Our recommendation algorithm was mainly supported on neighborhood methods for collaborative filtering, but we also used metrics from text retrieval to boost the relevance of tags in the long tail, while not completely disregarding tag popularity, in order to offer a playlist that better potentiated the discovery of music.
In Juggle Mobile we presented the users with the ability to create an account and fill their taste profiles either based on our random artist rating system, or by importing their existing music information from Facebook or Last.fm. All the data from these different sources was mixed together based on our weighting model and used to provide recommendations to the user or to a group of nearby users.
Our experiments were based on a linear algebra approach, where, instead of a graph, we used a user-items matrix, applying singular value decomposition to build a latent factor model that provided the support for individual and group recommendations. For groups, we proposed a rating aggregation method that ensured an equal chance for every group member to have a relevant influence in the recommendations outcome.
As a Breadcrumbs researcher, I was able to make contributions on several different areas. I implemented a language-independent named entity recognition system based on DBpedia entity lists. This system enabled the identification of three different types of entities — people, places and dates –— tied to three of the five dimensions (the Five-Ws) of journalism: who, where and when. Using this data, a multidimensional entity coreference network was built, connecting news clips that cited the same entity. Next, I implemented the community detection methodologies for multidimensional networks proposed by Tang et al. This included the dimension integration strategies proposed by the authors, based on their unified view of four traditional community detection methodologies. These algorithms were also implemented in the system, along with the Louvain method, one of the state of the art algorithms for community detection.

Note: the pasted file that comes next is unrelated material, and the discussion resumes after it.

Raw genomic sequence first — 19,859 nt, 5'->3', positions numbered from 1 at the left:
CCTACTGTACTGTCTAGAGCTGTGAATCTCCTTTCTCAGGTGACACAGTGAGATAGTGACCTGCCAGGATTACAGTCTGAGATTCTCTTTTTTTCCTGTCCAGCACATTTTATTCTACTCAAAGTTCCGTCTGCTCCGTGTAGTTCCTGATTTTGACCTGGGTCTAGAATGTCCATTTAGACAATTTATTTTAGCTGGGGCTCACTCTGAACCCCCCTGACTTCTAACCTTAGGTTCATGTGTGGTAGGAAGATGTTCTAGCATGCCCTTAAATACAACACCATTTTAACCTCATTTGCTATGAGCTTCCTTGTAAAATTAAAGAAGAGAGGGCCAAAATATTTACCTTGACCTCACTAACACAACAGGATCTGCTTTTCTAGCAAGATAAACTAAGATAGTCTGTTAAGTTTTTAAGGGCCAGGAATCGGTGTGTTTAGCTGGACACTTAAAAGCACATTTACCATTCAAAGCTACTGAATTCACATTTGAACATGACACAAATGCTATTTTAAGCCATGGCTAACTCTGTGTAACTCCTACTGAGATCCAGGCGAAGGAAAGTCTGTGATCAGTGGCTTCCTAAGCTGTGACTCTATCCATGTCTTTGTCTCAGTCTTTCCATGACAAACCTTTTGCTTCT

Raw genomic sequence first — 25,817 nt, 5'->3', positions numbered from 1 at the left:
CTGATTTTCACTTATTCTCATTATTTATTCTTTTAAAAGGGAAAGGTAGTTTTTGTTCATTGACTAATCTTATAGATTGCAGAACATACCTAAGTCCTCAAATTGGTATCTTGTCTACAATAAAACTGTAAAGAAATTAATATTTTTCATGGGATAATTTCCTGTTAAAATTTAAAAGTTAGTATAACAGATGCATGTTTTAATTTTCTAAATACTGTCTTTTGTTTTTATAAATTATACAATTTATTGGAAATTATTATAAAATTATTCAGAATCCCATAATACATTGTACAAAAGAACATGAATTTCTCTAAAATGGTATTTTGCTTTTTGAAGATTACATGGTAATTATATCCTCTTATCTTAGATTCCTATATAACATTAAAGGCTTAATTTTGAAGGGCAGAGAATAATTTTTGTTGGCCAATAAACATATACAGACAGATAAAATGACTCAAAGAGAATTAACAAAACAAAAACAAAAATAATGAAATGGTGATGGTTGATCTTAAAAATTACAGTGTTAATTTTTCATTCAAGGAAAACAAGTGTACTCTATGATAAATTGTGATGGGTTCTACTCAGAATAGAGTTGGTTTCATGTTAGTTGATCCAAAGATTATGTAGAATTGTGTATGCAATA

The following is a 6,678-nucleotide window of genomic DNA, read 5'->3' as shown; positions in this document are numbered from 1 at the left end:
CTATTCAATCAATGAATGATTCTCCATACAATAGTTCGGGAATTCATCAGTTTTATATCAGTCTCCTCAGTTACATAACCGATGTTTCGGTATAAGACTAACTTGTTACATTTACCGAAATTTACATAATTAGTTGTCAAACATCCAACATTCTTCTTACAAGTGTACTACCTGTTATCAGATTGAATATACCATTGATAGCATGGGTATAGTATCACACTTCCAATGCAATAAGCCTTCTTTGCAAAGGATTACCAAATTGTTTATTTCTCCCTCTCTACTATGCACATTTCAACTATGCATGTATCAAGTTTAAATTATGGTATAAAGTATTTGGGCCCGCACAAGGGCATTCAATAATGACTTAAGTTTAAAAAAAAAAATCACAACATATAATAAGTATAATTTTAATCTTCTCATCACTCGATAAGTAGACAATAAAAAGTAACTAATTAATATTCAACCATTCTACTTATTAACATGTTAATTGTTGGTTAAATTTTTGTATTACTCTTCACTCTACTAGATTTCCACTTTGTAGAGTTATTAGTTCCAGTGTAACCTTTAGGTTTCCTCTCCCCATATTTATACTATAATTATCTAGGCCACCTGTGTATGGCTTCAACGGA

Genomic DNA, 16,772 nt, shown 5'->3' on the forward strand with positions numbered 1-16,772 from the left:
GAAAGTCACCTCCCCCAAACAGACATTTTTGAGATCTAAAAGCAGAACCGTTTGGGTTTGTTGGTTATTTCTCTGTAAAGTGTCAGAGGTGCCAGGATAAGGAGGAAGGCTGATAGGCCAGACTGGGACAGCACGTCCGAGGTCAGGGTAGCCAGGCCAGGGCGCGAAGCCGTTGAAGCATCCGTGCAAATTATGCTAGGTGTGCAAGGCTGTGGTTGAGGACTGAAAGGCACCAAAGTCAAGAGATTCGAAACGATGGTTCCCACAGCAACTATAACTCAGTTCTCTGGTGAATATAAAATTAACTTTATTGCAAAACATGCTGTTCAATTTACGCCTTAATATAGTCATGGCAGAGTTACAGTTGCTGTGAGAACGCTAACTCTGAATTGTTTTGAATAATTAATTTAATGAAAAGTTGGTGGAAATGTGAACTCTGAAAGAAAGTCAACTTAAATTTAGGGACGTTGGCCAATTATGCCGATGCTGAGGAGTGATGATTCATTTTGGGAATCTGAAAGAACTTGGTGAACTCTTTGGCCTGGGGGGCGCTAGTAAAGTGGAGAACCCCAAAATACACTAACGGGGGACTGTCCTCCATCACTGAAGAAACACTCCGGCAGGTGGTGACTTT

Next, two visualization tools were developed to display and explore the acquired data. The first was analogous to a map, where communities were visualized as countries resulting of the aggregation of a node population. The second enabled the exploration of the multidimensional network based on the three identified dimensions: who, where and when. Some simple chart visualizations were created to display statistics about the top user and system tags and entities.
We used a topic model, based on Latent Dirichlet Allocation, to suggest titles for each collection of news clips; a simplistic event detection system was also created, in order to find relevant peaks of activity in a time series of entity frequencies. Some other trivial systems, such as an administration panel, capable of scheduling tasks, and a widget dashboard were also implemented.
These algorithms were all developed using a web services architecture, communicating using either XML or JSON. Several scientific papers were published as the results of the described research. Below are some screenshots of the Breadcrumbs modules I contributed to in some way.
One of my first projects was Ciclope, a real time data visualization project aimed at gathering information from SAPO Blogs clickstream and displaying it in a useful way, allowing the blog owner to have an understanding of how the traffic flow of his or her blog behaved.
Among other widgets, we developed two main visualizations: a real time bar chart that displayed the number of visits per second along with a table showing traffic origin and destination; and a custom flow tree to visualize and quantify aggregated traffic sources for a given blog.